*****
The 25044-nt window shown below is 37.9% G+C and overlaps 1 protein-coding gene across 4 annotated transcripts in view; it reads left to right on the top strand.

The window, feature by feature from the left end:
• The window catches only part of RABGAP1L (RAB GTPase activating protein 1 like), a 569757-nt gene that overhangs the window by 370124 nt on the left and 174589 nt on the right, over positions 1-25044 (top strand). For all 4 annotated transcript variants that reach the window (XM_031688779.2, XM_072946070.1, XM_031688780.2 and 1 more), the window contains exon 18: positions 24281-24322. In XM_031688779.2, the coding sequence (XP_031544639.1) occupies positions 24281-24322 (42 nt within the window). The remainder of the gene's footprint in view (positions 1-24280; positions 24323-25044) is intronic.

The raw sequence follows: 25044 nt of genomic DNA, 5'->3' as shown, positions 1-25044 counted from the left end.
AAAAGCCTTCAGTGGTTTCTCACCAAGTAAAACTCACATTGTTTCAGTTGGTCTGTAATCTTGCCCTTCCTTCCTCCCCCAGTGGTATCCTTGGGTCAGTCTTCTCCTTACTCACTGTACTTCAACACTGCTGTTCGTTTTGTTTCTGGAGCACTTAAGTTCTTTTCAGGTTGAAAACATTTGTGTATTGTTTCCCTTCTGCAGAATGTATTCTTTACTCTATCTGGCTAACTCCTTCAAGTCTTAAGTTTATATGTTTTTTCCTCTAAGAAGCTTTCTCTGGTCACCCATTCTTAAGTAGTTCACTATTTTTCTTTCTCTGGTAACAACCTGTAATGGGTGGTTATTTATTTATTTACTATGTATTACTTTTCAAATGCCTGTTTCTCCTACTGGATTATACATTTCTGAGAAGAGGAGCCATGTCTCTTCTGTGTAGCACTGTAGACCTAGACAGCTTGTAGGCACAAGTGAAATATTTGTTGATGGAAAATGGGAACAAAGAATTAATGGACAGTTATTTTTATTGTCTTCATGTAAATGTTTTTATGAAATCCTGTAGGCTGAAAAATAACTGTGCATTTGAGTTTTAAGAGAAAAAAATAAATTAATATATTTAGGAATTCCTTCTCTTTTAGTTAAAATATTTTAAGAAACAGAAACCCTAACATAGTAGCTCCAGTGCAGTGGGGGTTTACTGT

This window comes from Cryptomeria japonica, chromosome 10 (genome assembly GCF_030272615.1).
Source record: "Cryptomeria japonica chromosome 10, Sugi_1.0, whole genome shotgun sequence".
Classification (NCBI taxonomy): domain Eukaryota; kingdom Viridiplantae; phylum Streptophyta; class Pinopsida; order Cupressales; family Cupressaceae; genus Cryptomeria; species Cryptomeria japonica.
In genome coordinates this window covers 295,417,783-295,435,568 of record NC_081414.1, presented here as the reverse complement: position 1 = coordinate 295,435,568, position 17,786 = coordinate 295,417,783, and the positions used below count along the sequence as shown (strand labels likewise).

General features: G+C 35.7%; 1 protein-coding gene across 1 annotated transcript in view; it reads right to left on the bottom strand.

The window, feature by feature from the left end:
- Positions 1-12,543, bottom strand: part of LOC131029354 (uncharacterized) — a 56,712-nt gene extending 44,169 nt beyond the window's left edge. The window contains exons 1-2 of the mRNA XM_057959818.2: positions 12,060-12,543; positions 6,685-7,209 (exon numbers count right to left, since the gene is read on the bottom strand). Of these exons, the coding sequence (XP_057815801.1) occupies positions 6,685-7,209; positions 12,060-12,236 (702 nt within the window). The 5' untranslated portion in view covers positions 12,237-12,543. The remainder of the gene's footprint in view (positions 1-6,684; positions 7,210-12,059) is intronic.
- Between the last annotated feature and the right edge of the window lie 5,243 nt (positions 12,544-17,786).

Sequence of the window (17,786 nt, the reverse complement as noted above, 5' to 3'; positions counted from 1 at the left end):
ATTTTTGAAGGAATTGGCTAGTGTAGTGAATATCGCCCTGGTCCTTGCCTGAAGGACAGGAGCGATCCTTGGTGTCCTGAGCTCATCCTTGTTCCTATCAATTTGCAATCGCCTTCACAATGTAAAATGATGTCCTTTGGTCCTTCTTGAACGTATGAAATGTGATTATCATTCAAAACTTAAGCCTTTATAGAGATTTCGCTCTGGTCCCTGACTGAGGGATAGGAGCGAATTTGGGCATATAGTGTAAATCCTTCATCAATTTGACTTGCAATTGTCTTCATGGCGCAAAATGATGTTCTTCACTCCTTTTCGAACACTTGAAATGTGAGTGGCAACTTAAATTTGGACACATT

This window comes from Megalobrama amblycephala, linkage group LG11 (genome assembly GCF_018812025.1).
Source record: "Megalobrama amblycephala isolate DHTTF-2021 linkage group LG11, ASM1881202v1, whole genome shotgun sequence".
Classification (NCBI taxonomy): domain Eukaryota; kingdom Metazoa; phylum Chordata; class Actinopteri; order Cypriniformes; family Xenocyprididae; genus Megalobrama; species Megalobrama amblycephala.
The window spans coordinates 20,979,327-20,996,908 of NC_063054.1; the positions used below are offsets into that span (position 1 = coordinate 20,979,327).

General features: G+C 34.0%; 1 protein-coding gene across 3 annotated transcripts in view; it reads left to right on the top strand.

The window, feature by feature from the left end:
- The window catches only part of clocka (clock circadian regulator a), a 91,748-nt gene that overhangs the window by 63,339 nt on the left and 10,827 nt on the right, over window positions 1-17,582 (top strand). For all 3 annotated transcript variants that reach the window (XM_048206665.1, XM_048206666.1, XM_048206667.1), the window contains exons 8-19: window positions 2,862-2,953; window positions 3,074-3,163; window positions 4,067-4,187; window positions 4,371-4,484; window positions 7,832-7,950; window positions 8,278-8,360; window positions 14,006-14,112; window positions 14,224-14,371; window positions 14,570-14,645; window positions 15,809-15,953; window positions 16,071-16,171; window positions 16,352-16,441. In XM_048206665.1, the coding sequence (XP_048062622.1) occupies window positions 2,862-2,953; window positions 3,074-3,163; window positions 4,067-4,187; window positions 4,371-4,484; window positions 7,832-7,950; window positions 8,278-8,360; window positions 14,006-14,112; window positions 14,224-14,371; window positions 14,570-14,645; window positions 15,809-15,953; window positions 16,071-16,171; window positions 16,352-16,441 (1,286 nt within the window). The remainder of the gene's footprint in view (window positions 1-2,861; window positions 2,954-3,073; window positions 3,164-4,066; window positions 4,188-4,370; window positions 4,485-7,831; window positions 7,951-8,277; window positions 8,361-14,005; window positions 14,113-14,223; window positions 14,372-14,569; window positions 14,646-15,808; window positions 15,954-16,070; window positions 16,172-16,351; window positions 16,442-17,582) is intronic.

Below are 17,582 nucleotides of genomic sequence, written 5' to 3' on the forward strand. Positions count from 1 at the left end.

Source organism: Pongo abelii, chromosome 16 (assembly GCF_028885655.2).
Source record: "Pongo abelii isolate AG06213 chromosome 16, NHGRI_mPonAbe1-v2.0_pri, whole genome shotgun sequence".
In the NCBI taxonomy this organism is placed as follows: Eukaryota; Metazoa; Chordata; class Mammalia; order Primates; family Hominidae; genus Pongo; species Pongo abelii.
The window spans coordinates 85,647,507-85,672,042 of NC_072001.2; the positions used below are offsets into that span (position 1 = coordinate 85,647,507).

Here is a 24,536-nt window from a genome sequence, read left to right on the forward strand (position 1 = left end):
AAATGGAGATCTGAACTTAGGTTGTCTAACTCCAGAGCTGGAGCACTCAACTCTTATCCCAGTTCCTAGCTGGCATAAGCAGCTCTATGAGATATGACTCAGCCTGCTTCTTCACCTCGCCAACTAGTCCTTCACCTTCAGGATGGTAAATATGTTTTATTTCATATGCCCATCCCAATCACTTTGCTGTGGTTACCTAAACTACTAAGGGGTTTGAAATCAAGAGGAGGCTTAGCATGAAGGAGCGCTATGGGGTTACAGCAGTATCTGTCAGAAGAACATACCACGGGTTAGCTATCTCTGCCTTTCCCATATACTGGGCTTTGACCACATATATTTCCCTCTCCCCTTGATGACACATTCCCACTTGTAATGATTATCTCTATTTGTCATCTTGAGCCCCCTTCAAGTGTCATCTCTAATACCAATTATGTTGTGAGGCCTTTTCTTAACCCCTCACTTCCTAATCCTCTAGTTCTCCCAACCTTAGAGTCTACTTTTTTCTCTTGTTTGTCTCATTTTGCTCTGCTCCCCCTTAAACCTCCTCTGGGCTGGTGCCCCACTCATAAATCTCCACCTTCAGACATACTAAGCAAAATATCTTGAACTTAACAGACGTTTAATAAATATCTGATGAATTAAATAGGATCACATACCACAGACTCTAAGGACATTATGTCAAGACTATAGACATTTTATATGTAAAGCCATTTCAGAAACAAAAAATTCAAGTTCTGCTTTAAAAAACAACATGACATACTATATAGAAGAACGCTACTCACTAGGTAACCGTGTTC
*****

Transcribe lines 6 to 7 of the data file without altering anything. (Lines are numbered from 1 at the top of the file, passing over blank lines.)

This window comes from Cryptomeria japonica, chromosome 10 (genome assembly GCF_030272615.1).
Source record: "Cryptomeria japonica chromosome 10, Sugi_1.0, whole genome shotgun sequence".